Robert Stewart, “Establishing Order”

Photograph
Signature Lower Right
Edition 1/30 Lower Left
Dimensions: 18″ x 34″ Framed
Style: Surrealism

When the new technology of photography burst upon the world, in the late 1800’s, it changed the way people saw the world forever. It also, in a short time, put a lot of portrait and landscape painters out of business. On the other hand, it released painters from the demands of painting only what their eyes could see. They could now abstract. They could paint, not just was there, but how they saw it in their own unique way and at the same time, capture how they felt about the subject. Abstract painting did not arrive until after the invention of photography.

This new photo technology, was viewed by most art critics at the time, as little more than a mechanical /chemical process. It bore little resemblance to “real” art. Through the efforts of a handful of photographers, it blossomed into a valid art form. This process took many years for most critics to recognize photography as a valid art form. (Some continue to argue that it still is a stepchild in the art world).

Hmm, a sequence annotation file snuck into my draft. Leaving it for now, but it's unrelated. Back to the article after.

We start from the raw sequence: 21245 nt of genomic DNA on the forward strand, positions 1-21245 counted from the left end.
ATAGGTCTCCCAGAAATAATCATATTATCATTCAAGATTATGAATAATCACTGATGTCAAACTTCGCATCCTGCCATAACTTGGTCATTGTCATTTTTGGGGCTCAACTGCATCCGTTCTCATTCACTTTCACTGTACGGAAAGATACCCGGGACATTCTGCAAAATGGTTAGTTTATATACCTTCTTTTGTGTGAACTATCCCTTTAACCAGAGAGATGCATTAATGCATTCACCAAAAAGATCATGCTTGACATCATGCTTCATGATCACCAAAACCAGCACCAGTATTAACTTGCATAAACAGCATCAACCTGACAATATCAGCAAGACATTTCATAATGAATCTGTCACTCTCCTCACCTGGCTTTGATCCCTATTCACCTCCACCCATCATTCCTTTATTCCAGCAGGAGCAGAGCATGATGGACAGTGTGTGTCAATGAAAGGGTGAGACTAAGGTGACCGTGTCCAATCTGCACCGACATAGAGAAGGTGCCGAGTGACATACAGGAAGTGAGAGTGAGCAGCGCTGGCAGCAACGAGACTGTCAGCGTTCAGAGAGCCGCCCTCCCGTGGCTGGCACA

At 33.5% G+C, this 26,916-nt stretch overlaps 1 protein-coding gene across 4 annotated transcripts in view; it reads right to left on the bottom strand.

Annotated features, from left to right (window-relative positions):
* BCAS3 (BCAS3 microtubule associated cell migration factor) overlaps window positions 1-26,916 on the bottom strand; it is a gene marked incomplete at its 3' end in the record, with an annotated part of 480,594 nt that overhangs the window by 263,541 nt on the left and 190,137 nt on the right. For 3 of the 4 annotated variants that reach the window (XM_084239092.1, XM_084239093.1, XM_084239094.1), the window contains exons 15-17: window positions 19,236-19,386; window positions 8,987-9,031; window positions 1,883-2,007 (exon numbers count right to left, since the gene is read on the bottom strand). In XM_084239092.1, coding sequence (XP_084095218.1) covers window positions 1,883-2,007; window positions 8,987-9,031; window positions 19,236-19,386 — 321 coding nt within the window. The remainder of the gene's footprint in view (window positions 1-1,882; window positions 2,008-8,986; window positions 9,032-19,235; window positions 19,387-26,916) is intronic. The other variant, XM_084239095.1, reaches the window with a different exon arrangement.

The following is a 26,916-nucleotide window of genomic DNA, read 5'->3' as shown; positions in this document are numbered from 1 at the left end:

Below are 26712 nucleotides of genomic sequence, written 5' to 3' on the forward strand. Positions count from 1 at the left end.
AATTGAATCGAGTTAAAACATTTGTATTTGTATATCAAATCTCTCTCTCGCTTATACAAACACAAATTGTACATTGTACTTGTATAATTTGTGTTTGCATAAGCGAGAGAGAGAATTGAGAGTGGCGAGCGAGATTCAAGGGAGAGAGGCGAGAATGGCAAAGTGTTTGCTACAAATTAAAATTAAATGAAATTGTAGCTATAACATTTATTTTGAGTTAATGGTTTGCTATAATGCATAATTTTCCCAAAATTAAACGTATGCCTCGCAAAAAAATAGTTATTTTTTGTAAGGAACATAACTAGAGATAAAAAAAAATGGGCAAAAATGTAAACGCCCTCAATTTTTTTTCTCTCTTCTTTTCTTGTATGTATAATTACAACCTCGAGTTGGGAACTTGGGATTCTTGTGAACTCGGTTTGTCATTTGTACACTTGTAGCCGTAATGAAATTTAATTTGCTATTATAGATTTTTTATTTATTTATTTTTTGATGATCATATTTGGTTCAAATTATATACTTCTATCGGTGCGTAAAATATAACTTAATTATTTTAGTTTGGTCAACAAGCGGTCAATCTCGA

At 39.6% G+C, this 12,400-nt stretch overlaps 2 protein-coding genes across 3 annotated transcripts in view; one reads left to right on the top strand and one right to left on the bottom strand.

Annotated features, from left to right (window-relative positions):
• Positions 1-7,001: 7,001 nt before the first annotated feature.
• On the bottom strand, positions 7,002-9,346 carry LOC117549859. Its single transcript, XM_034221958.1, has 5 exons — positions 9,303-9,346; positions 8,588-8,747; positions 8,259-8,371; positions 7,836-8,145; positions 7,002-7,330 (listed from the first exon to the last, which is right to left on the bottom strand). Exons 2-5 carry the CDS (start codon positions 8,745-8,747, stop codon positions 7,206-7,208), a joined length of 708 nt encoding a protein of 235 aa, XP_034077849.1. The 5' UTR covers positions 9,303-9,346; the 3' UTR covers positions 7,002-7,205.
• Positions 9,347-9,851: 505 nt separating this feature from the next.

We are now in the midst of another profound shift in the technology of art. It is computers, it is digital and it has freed the photographer (and other art forms) from the chains of reality. Photographers no longer have to accept that one click of the shutter results in just one picture. Digital photo artists can now combine many images to express themselves. They can color them, alter them, layer them and draw on them to create a completely new image. Photographers can now enjoy the visual license that painters enjoyed for over 100 years.

Consider the similarities between painting and digital compositions. They both start with a blank “canvas” and add elements until the picture is done. This is an additive process. Traditional photography, on the other hand is a subtractive process. The photographer has to “eliminate” the distracting elements in the camera’s viewfinder to isolate and enhance his subject.

While I still enjoy the traditional forms of photography, I have been enamored by the possibilities of digital compositions. I enjoy the painterly control of digital work and will continue to explore the new frontiers of digital imaging.